The radio advertising for Toyota featured a conversation between a man and woman as follows:
“Man: Did I see you in a 141 Toyota Auris?
Man: And what happened to your 08 Golf?
Woman: It became the deposit
Man: Did it now?
Woman: Yep, and some cash back too
Man: You jammy so and so
Male Voiceover: Ask your Toyota dealer about Toyota Flex Finance or go to finance.toyota.ie and see just how close you could be to a brand new Toyota with a low monthly repayment and a guaranteed future value. What’s more, there’s 100 million euro in finance available right now. Toyota Flex Finance, it’s a whole new way to buy the best built cars in the world.
Lending criteria and terms and conditions apply. Deposit required. Finance is provided by way of a hire purchase agreement. The credit provider is Bank of Ireland Finance which is a registered trading mark of Bank of Ireland. Offer available at participating dealers.”
An objection to the advertising was received from Volkswagen Ireland through their advertising agency. They considered that the beginning of the commercial could only be seen as a blatant attempt to demean and undermine the Volkswagen Golf and as such, the advertisers had not respected the principles of fair competition and were in breach of the spirit of the Code. The complainants also considered that the advertisers had chosen to deliberately and specifically reference the Volkswagen Golf in an attempt to devalue the model and brand.
The advertisers said that they did not consider that there was a case to answer in relation to their advertising. They said that since 1st January 2013, significant numbers of Volkswagen customers had moved to the Toyota brand. They said that they knew from their records that 22% of those customers who had defected from the Volkswagen brand had bought an Auris in 2014 and this was one of the factors which had inspired their advertising.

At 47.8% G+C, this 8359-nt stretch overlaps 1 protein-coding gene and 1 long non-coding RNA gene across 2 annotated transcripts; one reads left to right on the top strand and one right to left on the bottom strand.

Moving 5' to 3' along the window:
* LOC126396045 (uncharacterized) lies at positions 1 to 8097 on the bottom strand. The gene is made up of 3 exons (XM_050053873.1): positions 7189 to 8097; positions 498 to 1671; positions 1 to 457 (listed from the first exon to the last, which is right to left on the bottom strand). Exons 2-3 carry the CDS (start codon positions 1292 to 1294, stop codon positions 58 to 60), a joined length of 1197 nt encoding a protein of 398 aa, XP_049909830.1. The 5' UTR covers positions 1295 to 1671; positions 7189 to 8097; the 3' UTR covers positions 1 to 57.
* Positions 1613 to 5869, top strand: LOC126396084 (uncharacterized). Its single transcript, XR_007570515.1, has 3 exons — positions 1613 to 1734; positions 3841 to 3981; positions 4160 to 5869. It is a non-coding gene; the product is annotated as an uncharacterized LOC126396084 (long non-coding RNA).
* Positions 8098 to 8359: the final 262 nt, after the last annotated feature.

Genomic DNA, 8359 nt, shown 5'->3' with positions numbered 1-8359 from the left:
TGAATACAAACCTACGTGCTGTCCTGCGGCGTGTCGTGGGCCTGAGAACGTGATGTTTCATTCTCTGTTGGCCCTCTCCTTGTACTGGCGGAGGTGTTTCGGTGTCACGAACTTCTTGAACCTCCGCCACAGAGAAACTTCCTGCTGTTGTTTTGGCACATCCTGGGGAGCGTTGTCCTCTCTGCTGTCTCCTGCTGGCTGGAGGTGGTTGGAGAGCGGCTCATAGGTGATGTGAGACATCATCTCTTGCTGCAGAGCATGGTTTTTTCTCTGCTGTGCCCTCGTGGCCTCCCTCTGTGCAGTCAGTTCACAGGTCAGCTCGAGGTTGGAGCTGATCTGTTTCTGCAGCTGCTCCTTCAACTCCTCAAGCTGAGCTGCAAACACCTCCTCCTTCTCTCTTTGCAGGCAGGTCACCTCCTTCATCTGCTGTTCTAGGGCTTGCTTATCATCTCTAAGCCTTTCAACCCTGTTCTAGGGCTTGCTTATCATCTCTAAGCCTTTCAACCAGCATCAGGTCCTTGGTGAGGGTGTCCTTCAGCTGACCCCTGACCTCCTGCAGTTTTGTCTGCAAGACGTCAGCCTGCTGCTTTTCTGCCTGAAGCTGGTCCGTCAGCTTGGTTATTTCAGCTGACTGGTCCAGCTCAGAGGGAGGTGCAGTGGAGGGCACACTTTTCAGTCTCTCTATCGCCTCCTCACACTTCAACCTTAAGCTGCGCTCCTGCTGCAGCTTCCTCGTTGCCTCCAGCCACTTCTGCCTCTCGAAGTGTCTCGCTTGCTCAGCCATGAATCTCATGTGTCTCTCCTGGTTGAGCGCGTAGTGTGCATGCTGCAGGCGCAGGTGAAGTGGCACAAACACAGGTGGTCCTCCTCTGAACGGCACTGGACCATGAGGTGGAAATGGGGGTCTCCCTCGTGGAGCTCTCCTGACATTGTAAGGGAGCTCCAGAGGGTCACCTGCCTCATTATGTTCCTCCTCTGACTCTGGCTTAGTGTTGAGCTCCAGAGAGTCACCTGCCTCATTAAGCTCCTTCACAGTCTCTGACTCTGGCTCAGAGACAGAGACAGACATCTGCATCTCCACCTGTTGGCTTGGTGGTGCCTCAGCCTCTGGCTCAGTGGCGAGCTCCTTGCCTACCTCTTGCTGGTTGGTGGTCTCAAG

The advertisers said that the second point which they wished to raise was the fact that the Volkswagen Golf was seen as a leading car in the C car segment and was therefore not unusual for it to be used as a “car of reference”, to frame the type/class of vehicle that other manufacturers wished to talk about. Thirdly they said that citing another competing brand was common practice in the car industry. They also noted that advertising by Volkswagen had referred to the Toyota brand.
Finally the advertisers said that they considered that part of the reason for the complaint from Volkswagen related to car figure sales for the month of January 2014 which showed the two companies as competitors.
Complaint not upheld.
The Complaints Committee considered the detail of the complaint and the advertisers’ response. They noted the reasons put forward by the advertisers for the comparison with Volkswagen and accepted that the Code did not prohibit naming competitors. They did not consider that the presentation in this case had involved the competitor’s brand being demeaned nor was there a breach of the provision in relation to fair competition. In such circumstances they did not find that a breach of the Code had occurred and did not uphold the complaint.
No further action required.